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Old 09-19-2013, 10:09 PM   #34
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Thank you for explaining your previous post. ... Your explanation was much more explanatory.
So it fulfilled its purpose?
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Old 09-19-2013, 10:44 PM   #35
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Originally Posted by JW357

I have to wonder how many burglars actually are aware of that though?
Most of the criminals I've been around know the penalties for the different statutes better than the average person. All it takes is for one friend, uncle, cousin, nephew etc. to catch 10 years because he picked up a gun on the way out the door when he would be getting 2 years and credit for time served if he'd just left with the other loot and the word is OUT.

Some don't know, or are cocky and don't care. But most are acutely aware of what will get them the steepest penalty if they are caught. And avoid things that will get them "hard time."
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Nobody said anything.....about Glocks until you posted about your bacon dog who needs dentures.

What did somebody forget to engage their safety and shoot the dogs front teeth out? Or are we blaming that on the Glock shooters?

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Old 09-19-2013, 10:56 PM   #36
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I'm going to share my experiences with kids and guns, and they by no means apply to everyone.

My "home protection" pistol is my "self protection" pistol. It's on my side, or within arms reach at all times, except when I'm at work. Even at work, I'm still armed, just not with a gun. It's a knife and a fire hydrant wrench...

My son is 7. I've been able to trust him around guns since he was at least 5, maybe earlier. At first, he was more afraid of daddy's belt than the gun, should he be caught messing around with it. But, as he got older, I began educating him a little more than just "Don't Touch!!", and now he understands that my guns are not toys, and he's simply not big enough to handle them on his own.

He's been desensitized pretty much, through total immersion in gun culture. I take him to gun shows, pawn shops, ranges, anywhere we're allowed to go together. And if we aren't (if HE'S not) allowed in, we go somewhere else.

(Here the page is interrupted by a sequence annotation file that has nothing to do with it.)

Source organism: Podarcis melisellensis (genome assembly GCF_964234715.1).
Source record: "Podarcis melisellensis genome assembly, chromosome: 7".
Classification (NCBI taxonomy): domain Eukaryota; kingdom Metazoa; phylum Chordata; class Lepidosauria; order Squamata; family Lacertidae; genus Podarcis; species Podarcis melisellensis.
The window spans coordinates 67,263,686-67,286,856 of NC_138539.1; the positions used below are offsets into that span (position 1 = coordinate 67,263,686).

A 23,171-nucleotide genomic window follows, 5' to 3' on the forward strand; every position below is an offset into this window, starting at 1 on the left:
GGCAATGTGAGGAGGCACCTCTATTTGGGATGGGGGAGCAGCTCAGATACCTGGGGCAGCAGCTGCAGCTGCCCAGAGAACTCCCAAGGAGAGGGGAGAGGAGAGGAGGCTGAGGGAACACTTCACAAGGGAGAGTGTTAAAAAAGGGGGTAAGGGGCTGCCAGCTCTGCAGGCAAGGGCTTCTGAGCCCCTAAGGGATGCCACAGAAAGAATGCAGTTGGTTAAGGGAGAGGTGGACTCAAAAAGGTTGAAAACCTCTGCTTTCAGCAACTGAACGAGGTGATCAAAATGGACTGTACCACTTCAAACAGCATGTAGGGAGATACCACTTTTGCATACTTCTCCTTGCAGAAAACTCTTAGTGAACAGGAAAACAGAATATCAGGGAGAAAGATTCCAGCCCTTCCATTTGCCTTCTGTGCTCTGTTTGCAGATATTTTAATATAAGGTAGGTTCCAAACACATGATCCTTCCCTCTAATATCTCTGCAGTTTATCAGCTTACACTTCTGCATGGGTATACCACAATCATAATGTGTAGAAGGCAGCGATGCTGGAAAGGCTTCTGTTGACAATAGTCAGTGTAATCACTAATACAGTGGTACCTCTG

He makes people stand in awe as he field strips 1911's at gun dealer's tables, and my favorite store's owner likes to randomly hand him guns and say, "can you figure this one out?" then we stand back and watch him mess with it until he's figured out the "manual of arms" for that particular gun, how it works, and how to operate it. He knows the muzzle velocity of an M16, mostly because his mind is like a steel trap. He asked me, "how fast does a bullet come out of an M16?" so I told him, "about 3100 feet per second." And he told all his classmates, his teacher, and his principal. He knows how to check that the soldering on a double barrel is still good. He knows how bolt action rifles work, semi autos, revolvers (DA and SA), and a couple of semi auto pistols.

A few days ago, I left my 1911 sitting on my desk at work, (against my work regs) where he was doing some artsy stuff (he was drawing pictures of bomber jets). I did some work around the office, and knew damn well that he would not even touch my loaded 1911. Sure enough, he didn't. Later, I let him work on my slide stop. He filed the hard corners off for me so that it would holster easier.

Education, education, education... exposure, exposure, exposure...
If a gun has no "mystique", there is little to no interest in playing around with it. This has been my experience, and certainly is not a one size fits all tactic.
Trip, well said!

this was pretty much the same approach my father took with my brother an i when we were growing up. i never even owned a BB or pellet gun. the first ones my brother an i owned were 22's and 20 ga's!

our father took the time to educate us and to teach us to respect the power of guns. we grew up in a household where guns were never locked up and they were never handled unless we had permission when we were first learning. after we showed responsiblity with the guns, we were allowed to use them as we saw fit. many times we carried our shotguns with us when clearing brush or building fences, in case we ran across snakes or whatever. sometimes we might carry the 22's in case we wanted to take a break and do some squirrel hunting!

Trip, i will say this much, your son is going to be years ahead of most kids his age when it comes to firearms!